required for this moment. When the domain growth is completed, a further increase in the
magnetic field causes the domains to rotate and align parallel to the applied field. At this
instant material reaches saturation magnetization and no further increase will take place
on increasing the strength of the external field. Saturation magnetization is the greatest
amount of magnetization tat the material can obtain. Under these conditions the
permeability of these materials becomes quite small. Figure 16-1 in the following
presents the relation between the applied field strength and magnetization of the material.
Figure 16-1: Magnetization saturation of a material with applied field.
As shown in figure 16-1, magnetization increases with applied filed, and reaches a
saturation value in a sufficiently stronger filed. Once magnetic saturation has been
achieved, a decrease in the applied field back to zero results in a macroscopically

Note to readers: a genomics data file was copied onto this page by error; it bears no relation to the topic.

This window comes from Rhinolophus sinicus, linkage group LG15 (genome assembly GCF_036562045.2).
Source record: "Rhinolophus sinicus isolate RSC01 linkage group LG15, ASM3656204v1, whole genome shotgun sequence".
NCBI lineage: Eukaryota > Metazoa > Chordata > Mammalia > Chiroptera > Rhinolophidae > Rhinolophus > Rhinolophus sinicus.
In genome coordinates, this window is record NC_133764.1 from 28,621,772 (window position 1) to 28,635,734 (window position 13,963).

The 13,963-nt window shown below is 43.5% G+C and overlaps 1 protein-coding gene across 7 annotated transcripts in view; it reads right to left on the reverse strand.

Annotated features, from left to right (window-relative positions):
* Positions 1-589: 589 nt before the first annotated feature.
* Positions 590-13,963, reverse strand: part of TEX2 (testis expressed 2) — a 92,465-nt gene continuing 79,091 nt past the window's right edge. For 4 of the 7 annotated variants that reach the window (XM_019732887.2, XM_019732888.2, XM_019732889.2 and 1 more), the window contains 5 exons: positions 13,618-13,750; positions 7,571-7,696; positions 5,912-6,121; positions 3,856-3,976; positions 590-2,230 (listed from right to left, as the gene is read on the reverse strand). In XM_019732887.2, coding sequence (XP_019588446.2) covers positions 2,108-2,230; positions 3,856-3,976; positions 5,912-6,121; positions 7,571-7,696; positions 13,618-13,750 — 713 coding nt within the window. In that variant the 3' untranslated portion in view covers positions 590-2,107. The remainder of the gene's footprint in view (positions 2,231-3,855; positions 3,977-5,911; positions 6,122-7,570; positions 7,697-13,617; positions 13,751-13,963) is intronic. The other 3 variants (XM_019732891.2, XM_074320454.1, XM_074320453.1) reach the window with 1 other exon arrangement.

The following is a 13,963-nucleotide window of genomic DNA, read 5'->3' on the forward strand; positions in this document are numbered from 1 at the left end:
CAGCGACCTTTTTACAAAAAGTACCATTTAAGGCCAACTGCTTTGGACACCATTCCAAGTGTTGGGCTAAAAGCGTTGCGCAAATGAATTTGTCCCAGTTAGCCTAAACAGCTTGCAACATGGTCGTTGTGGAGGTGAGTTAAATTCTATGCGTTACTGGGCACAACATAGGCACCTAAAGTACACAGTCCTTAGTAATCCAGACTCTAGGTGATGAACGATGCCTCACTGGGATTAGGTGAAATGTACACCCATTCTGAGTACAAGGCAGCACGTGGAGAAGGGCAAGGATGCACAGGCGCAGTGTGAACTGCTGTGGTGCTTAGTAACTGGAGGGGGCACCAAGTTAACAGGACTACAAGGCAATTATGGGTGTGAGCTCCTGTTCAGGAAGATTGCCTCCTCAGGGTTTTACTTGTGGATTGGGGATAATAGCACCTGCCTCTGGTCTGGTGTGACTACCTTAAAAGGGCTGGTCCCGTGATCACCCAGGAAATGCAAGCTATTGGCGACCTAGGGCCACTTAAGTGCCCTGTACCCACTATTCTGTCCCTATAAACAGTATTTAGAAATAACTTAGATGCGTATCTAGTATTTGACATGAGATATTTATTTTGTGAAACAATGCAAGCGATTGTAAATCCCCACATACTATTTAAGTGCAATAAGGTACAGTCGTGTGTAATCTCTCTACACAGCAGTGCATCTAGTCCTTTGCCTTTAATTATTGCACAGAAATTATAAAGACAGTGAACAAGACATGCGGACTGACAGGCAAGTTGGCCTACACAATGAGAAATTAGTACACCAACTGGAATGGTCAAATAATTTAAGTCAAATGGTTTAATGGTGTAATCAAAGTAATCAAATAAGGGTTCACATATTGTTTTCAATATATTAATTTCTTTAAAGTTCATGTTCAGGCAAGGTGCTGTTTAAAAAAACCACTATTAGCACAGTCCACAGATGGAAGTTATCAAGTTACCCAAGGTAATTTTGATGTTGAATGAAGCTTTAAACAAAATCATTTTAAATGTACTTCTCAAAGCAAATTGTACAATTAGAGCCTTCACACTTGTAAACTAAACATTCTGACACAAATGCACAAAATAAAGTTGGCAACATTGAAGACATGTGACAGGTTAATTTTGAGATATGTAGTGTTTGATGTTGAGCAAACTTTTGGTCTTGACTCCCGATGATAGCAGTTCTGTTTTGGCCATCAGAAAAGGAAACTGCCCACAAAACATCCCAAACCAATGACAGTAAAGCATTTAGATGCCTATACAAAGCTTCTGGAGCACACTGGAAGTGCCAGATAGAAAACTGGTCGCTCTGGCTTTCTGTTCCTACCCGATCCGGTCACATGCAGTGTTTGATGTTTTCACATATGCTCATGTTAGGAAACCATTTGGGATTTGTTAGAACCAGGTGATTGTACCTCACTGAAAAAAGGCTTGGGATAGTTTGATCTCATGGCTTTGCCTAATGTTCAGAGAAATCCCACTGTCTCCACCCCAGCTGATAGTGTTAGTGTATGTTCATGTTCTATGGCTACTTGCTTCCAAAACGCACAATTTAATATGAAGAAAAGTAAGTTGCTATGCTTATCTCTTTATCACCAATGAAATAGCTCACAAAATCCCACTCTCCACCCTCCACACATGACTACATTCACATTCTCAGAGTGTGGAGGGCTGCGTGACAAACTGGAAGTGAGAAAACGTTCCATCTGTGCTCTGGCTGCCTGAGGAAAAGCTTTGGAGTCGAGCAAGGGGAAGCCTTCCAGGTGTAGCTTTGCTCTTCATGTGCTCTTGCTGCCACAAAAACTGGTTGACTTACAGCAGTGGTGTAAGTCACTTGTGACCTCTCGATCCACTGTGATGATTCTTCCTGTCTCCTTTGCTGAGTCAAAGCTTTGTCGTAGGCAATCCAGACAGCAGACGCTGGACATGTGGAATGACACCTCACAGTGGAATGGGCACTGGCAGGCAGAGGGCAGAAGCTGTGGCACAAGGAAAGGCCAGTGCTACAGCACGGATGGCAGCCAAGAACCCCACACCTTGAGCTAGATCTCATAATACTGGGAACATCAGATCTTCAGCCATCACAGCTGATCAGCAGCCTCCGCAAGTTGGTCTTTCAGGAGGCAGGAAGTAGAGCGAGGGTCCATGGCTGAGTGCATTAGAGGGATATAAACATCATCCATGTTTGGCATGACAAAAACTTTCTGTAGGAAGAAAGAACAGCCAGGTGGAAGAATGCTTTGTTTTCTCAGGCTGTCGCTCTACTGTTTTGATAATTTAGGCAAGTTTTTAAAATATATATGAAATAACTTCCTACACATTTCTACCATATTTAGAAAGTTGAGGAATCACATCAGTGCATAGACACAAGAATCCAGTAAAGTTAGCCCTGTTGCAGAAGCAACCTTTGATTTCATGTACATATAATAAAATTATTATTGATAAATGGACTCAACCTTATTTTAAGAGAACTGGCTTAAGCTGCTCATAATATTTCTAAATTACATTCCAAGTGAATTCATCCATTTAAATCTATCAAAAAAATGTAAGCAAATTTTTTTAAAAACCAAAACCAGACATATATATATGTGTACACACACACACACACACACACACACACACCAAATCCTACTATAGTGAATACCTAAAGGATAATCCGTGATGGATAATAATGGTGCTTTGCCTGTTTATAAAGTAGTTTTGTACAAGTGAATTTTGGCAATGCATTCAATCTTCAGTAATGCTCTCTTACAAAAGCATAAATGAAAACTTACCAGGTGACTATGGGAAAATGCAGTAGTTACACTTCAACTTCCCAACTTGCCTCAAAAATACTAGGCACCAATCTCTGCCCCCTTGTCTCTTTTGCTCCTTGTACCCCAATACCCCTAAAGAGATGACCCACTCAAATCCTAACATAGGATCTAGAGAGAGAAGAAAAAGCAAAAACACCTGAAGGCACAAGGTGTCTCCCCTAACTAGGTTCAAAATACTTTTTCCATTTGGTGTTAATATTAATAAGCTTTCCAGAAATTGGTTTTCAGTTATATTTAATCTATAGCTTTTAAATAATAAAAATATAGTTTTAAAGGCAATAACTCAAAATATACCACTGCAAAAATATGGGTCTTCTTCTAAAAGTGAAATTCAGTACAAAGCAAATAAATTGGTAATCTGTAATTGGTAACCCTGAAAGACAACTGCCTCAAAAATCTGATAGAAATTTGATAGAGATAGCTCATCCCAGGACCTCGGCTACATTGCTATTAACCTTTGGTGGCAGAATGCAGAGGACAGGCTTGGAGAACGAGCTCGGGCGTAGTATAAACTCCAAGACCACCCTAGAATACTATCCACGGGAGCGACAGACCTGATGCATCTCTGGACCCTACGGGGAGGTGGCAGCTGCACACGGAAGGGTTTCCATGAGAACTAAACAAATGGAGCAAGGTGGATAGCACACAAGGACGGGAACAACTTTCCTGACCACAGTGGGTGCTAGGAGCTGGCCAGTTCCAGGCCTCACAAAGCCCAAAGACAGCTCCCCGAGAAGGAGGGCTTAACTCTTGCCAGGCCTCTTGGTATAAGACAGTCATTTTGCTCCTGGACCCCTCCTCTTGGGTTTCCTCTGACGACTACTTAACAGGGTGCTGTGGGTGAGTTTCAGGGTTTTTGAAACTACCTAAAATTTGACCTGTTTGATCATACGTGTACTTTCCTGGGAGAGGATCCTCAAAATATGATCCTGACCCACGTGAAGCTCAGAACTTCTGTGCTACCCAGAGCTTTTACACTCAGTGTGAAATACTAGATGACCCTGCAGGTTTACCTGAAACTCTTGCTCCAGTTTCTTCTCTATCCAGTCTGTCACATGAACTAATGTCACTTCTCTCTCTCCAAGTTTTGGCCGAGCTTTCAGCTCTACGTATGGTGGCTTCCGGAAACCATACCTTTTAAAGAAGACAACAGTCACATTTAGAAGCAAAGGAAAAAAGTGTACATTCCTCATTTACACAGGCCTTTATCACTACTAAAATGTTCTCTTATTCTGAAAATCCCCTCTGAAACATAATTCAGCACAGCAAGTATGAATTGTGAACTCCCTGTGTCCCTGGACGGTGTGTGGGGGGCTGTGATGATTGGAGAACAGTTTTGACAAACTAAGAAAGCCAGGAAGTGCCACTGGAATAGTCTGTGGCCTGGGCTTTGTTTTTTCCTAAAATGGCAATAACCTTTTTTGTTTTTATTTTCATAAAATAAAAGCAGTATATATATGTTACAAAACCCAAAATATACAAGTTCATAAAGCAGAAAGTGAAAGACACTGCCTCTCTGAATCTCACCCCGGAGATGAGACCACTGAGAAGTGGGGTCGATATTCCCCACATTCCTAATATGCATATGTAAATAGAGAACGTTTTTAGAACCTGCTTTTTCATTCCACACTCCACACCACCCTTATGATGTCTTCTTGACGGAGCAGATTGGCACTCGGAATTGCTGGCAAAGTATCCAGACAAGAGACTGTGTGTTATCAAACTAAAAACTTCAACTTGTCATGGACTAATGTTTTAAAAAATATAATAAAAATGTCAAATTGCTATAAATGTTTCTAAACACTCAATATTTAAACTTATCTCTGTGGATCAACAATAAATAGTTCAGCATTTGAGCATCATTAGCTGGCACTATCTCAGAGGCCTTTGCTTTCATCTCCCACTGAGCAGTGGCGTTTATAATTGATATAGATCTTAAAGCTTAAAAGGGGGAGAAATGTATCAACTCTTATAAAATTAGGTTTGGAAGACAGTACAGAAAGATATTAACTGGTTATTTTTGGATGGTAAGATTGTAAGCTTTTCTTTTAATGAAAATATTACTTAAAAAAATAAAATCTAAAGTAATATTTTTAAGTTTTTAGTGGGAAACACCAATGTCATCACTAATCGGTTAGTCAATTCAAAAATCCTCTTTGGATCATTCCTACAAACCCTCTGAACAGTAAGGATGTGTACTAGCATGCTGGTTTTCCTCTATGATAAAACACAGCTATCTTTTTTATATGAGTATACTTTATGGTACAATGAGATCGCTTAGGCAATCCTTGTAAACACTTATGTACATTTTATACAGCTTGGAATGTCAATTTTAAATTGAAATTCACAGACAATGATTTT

permanent or residual magnetization, known as remanance, Mr. The corresponding
induction, Br, is called retentivity or remanent induction of the magnetic material. This
effect of retardation by material is called hysteresis. The material acts as a permanent
magnet, even at zero applied field. At this point, spin orientations within domains have
readily rotated back to their favorable position, but the original random domain
arrangement is not achieved. This is because the resistance offered by the domain walls
prevents re-growth of the domains i.e. domain growth process is not entirely reversible,
and domain wall motion is limited. The magnetic field strength needed to bring the
induced magnetization to zero is termed as coercivity, Hc. This must be applied anti-
parallel to the original field.
A further increase in the field in the opposite direction results in a maximum induction
i.e. saturation magnetization, but in the opposite direction. The field can once again be
reversed, and the field-magnetization loop can be closed, and so the corresponding field-
induction loop. This loop is known as hysteresis loop or B-H plot or M- H plot. The area
within the hysteresis loop represents the energy loss per unit volume of material for one